How to Build a Color Palette

Looking to revamp your home’s interior? The best designs come down to the right color palette.  

A color palette pairs color theory—a set of rules that pair the most appealing colors together for maximum effectwith existing design principles, making your home a much more balanced space. 

Designers use color palettes all the time, but you don’t have to be a designer to make one yourself. Here’s how to build a color palette that elevates your interior from average to outstanding.


Understanding the Basics of Color 

Color palettes come from color theory which attempts to understand and make the best use of the color wheel. The color wheel is the relationship between the different colors we see in the natural world.  

There are three main color types that break up the color wheel and dictate your color palette: 


  • Primary Colors: Red, yellow, and blue 
  • Secondary Colors: Orange, green, and violet 
  • Tertiary Colors: Red-orange, yellow-orange, yellow-green, blue-green, blue-violet, red-violet 


The color wheel is also broken down by color temperature, which includes: 


  • Warm Colors: Red, orange, and yellow 
  • Cool Colors: Green, blue, and purple 
  • Neutral Colors: Black, white, gray, tan, and brown 


It’s important to take the main color types and their temperatures into consideration for your color palette. With a better grasp of the color basics, it’s time to pick your design style. 


Pick a Design Style 

A "Chateau Kitchen" interior design scheme in a winter color palette featuring a Satin Nickel metallic register cover by Reggio Register

Certain colors are going to work better in certain styles. Design styles are the perfect guidelines for pairing colors together, setting the right look and feel while taking everything into account. Here are a couple of popular design styles and the colors they employ:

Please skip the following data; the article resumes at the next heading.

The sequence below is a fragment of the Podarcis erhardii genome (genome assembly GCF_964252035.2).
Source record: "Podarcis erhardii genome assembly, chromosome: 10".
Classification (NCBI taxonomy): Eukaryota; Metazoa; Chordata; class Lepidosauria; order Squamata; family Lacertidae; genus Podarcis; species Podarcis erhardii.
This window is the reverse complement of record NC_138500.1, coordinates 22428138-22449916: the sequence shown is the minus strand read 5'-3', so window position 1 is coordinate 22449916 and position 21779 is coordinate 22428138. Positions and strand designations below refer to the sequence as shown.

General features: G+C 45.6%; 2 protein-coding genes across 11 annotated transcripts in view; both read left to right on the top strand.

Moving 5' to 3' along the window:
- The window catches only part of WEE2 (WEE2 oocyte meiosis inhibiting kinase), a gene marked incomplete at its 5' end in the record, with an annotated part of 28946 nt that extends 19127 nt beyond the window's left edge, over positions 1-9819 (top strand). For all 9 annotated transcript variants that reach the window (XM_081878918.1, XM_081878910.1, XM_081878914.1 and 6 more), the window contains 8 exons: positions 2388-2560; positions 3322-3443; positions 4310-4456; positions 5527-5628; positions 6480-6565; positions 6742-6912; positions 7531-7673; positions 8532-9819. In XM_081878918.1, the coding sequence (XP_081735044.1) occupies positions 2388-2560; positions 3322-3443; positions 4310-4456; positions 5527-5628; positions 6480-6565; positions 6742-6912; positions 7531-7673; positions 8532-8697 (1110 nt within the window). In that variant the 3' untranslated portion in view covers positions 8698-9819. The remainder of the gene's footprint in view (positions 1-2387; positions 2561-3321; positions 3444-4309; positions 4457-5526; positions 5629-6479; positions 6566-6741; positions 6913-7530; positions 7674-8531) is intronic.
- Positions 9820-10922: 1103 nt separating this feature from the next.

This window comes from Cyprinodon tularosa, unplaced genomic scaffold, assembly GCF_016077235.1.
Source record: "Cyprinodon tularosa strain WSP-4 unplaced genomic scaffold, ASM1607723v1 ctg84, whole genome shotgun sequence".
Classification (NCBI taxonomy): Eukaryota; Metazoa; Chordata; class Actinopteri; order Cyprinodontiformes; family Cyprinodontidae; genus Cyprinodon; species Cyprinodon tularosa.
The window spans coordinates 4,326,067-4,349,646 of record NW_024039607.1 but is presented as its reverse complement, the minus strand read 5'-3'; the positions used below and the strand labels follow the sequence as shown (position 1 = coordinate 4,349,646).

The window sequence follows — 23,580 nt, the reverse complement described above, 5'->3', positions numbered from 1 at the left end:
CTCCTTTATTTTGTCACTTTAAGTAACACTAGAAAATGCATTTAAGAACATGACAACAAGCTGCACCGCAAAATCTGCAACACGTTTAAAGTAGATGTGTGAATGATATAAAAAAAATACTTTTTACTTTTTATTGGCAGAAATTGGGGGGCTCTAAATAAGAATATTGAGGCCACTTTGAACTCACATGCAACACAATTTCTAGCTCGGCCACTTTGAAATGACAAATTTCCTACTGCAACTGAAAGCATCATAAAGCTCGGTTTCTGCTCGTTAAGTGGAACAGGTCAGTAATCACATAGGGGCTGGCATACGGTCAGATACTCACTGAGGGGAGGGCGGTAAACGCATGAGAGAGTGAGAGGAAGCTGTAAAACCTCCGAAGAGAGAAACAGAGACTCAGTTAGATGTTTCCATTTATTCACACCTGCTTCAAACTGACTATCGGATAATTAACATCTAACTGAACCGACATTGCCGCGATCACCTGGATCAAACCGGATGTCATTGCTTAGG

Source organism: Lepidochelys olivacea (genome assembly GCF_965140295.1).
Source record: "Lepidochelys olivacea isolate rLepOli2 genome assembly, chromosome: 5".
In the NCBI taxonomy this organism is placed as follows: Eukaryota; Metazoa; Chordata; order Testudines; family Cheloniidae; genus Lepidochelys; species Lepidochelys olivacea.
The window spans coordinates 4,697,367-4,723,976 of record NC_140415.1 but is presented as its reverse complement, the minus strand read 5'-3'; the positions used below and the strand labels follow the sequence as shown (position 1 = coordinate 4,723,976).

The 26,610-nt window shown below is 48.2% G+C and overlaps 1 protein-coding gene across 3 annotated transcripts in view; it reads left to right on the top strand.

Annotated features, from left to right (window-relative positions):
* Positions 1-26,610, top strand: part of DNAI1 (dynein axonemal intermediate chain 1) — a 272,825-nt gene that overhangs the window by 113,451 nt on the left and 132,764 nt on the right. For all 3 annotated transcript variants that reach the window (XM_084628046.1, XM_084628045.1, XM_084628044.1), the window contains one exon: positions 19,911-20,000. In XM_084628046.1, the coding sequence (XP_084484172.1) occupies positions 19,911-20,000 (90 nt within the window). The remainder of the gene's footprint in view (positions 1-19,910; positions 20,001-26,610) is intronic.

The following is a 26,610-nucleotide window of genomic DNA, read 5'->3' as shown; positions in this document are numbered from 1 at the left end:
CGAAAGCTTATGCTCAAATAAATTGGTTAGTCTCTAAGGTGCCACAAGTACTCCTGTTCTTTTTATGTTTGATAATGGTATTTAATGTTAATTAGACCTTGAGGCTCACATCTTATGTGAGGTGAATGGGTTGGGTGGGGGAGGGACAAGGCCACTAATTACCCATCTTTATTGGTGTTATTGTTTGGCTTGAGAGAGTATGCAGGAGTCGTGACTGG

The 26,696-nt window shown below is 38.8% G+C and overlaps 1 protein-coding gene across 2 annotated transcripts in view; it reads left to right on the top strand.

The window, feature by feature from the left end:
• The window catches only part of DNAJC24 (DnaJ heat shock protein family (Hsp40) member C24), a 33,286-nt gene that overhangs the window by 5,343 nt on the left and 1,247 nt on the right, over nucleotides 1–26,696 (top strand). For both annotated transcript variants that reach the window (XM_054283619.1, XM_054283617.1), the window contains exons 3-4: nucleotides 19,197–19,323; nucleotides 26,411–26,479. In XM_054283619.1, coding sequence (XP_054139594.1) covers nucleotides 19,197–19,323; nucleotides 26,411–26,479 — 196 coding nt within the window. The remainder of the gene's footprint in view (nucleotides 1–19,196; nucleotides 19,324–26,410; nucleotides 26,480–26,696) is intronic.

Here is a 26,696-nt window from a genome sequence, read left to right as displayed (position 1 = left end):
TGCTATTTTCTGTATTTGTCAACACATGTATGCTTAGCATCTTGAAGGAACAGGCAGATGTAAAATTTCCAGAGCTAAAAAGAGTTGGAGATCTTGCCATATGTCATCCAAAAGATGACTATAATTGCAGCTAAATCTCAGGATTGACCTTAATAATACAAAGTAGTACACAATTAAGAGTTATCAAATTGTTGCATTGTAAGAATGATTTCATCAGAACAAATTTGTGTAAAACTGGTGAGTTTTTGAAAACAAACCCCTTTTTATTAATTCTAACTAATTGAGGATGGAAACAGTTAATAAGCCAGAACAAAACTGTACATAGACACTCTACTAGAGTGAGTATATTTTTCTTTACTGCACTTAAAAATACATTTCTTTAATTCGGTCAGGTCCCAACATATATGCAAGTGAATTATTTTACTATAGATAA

• Minimalism: Putting an emphasis on reduced clutter and clean surfaces, minimalist designs evoke a sense of calm through neutral colors like white, black, and gray 
  • Maximalism: Compared to minimalism’s calm and decluttered aesthetic, maximalism is all about the bold and the bright. Light colors like yellows, oranges, and reds are popular choices for a maximalist look. 
  • Japandi: Like the Scandinavian “hygge” design scheme, Japandi incorporates natural textures like stone and wood to bring balance and calm. Natural elements are paired with a natural color palette, including traditional Japanese color selections like black, dark green, and terra-cotta. 
  • Mid-Century Modern: Mid-century modern design rose to prominence in the ‘50s and ‘60s but is making a comeback in today’s modern homes. Retro textures like wood, leather, corduroy, and velvet are paired with equally retro colors like green, navy, and purple.  
  • Coastal: Coastal designs combine the casual, laid-back feel of a beach house with the natural colors of the sand, sun, and waves nearby. That includes a light palette and bright whites, blues, and beiges.